Acute Ethanol Administration Affects Zebrafish Preference for a Biologically Inspired Robot

M.PorfiriMaurizio Porfiri is an Associate Professor in the Department of Mechanical and Aerospace Engineering of the Polytechnic Institute of New York University. He received M.Sc. and Ph.D. degrees in Engineering Mechanics from Virginia Tech; a “Laurea” in Electrical Engineering and a Ph.D. in theoretical and applied mechanics from the University of Rome “La Sapienza” and the University of Toulon (dual degree program). He is the author of more than 130 journal publications, and his research has been featured in numerous major media outlets, including CNN, Discovery Channel, and NPR.

His work is at the interface of mechanical systems and biology, specifically focusing on the interaction between animals and robots. He has received the National Science Foundation CAREER award, the Outstanding Young Alumnus award from the College of Engineering of Virginia Tech, the ASME Gary Anderson Early Achievement Award, and the ASME DSCD Young Investigator Award; and has been named to the Popular Science “Brilliant 10” list for young scientists. Recently he published an article titled: ‘Acute ethanol administration affects zebrafish preference for a biologically inspired robot’ in the journal Alcohol.

Background of the study

As a child, I loved mathematics, I was fascinated by the sea and by animals. I was always curious about everything around me and was driven to build “stuff”, even with results that did not always warrant the effort. As an adult, I am trying to find a balance between these passions, while keeping clear goals of being an accomplished researcher, a role model for youngsters exploring the world of engineering, science, and technology, and an enthusiastic professor committed to my community in Brooklyn.


The fish’ n’ robots project investigates the feasibility of integrating bio-inspired robotic fish in live fish schools through a multidisciplinary study of collective behavior at the interface of dynamical systems, ethology, and robotics. My research group has played a defining role in shifting the focus of traditional bio-inspired engineering from considering nature as a mere source of inspiration to actually identifying nature as a target for implementation of bio-inspired technology. Beyond experimentally studying the visual cues that elicit fish attraction, we have demonstrated that a robotic fish can lead live fish if its tail beat frequency and speed are tailored to produce a hydrodynamic advantage for the following fish. This finding posits that bio-mimetic locomotion is a fundamental determinant of robotic leadership and, possibly, that limitations in closely mimicking live subjects’ visual appearance may be compensated by careful engineering design.


A particularly relevant application of this integration is the use of robots to regulate animal behavior in laboratory and natural environments. Experiments in laboratory settings can uncover the fundamental determinants of animal functions and dysfunctions by leveraging the use of robots coupled with established genetic and pharmacological techniques. By contrast, the possibility of deploying robots which can aggregate, lead, or repel target animal species in natural environments can greatly aid animal protection, production, or control.

Additional research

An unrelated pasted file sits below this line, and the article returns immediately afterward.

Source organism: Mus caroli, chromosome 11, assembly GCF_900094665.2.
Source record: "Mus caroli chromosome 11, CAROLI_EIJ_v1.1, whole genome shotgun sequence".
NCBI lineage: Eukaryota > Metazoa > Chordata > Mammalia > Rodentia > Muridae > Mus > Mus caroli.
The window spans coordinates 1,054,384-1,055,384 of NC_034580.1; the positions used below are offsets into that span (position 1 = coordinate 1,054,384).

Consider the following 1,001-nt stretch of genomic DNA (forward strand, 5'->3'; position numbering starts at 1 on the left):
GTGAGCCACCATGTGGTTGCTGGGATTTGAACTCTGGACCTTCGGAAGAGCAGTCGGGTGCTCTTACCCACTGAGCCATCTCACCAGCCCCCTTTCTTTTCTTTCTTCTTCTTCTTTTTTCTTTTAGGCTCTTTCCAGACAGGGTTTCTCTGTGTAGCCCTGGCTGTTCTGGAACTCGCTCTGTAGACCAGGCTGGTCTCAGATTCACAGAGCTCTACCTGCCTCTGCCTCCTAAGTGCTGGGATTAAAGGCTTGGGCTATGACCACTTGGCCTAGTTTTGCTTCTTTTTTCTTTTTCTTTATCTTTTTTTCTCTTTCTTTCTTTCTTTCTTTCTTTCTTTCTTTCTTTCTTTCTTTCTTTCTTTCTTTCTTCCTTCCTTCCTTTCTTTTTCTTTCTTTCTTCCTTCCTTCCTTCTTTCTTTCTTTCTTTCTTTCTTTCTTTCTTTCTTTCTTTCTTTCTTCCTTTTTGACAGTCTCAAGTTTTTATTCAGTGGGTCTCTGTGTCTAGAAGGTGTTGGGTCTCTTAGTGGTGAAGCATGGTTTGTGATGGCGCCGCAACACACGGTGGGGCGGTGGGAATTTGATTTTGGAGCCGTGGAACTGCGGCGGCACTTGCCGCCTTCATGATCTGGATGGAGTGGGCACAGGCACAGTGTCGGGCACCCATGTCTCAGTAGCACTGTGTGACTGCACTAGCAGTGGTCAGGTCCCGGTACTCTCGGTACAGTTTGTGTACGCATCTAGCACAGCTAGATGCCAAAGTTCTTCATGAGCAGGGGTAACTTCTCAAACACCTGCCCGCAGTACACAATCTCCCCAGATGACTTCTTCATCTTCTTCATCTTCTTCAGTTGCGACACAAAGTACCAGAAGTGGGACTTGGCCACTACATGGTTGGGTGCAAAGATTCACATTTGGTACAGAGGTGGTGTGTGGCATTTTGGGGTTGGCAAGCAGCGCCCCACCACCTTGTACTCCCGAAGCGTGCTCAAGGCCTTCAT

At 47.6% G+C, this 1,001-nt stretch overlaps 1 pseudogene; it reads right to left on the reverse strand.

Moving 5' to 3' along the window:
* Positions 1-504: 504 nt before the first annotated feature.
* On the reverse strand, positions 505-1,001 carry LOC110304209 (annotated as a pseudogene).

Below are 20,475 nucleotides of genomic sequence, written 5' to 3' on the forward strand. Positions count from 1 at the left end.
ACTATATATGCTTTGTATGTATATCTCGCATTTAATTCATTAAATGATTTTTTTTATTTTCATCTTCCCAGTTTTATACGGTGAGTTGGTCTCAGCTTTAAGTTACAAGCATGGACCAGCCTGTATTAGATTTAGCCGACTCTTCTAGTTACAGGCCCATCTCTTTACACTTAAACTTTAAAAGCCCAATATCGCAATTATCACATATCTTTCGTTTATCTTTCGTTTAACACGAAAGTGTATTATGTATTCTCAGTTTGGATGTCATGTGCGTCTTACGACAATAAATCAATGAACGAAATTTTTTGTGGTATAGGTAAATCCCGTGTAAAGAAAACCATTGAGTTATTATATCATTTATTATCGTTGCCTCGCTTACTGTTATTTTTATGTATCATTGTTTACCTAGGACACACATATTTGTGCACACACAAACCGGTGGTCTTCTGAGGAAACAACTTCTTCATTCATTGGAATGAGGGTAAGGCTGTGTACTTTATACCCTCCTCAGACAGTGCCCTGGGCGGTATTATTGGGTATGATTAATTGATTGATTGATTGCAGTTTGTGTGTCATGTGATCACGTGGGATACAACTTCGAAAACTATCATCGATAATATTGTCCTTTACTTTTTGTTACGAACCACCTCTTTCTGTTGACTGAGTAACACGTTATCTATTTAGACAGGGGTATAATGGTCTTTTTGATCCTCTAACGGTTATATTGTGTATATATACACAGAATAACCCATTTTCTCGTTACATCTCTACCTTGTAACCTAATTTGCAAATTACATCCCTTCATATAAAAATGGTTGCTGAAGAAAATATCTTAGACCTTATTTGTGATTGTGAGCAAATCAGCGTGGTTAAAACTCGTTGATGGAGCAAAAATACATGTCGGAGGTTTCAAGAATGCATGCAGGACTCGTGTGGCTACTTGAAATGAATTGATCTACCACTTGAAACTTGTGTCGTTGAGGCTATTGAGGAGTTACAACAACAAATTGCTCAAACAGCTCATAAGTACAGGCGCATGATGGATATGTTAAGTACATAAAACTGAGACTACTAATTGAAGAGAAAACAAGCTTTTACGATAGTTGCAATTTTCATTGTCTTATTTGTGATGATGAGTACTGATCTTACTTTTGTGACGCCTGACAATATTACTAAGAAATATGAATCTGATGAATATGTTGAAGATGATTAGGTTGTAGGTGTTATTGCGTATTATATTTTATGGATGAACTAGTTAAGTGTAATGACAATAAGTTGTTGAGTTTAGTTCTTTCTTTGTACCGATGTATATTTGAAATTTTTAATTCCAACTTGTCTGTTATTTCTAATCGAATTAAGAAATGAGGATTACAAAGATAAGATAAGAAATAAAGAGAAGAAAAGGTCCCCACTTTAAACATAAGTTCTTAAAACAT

I would like to build on these findings to transition my experiments to more complex scenarios, in which multiple species are present and additional stimuli act as a confound, to eventually explore the practicality of field studies. At the same time, we are in the process of developing more performing robots that can autonomously make decisions in response to fish behavior.

Increasing awareness

This interdisciplinary research is the engine of our Brooklyn-outreach programs that take advantage of robots, animals, and enthusiasm to promote engineering, science, and technology in K-12 students. Over the past few years, we have established a few effective programs to outreach to K-12 students, ranging from formal curricular activities where my research students bring to the classroom their research experience in biology and engineering to fun-science programs at the New York Aquarium. Our robots will soon become part of a permanent exhibit at the New York Aquarium, where free-choice learners will be able to interact with them using iDevices in an NSF-supported informal science education program.

Advice from the field

This is a fascinating research field where creativity is critical, it is a lot of fun, and I feel there is room for major advancements

About the department

The Polytechnic Institute of New York University (formerly the Brooklyn Polytechnic Institute and the Polytechnic University, now widely known as NYU-Poly) is an affiliated institute of New York University, and will become its School of Engineering in January 2014. NYU-Poly, founded in 1854, is the nation’s second-oldest private engineering school. It is presently a comprehensive school of education and research in engineering and applied sciences, rooted in a 159-year tradition of invention, innovation and entrepreneurship. It remains on the cutting edge of technology, innovatively extending the benefits of science, engineering, management and liberal studies to critical real-world opportunities and challenges, especially those linked to urban systems, health and wellness, and the global information economy. In addition to its programs on the main campus in New York City at MetroTech Center in downtown Brooklyn, it offers programs around the globe remotely through NYUe-Poly. NYU-Poly is closely connected to engineering in NYU Abu Dhabi and NYU Shanghai and to the NYU Center for Urban Science and Progress (CUSP) also at MetroTech, while operating two incubators in downtown Manhattan and Brooklyn.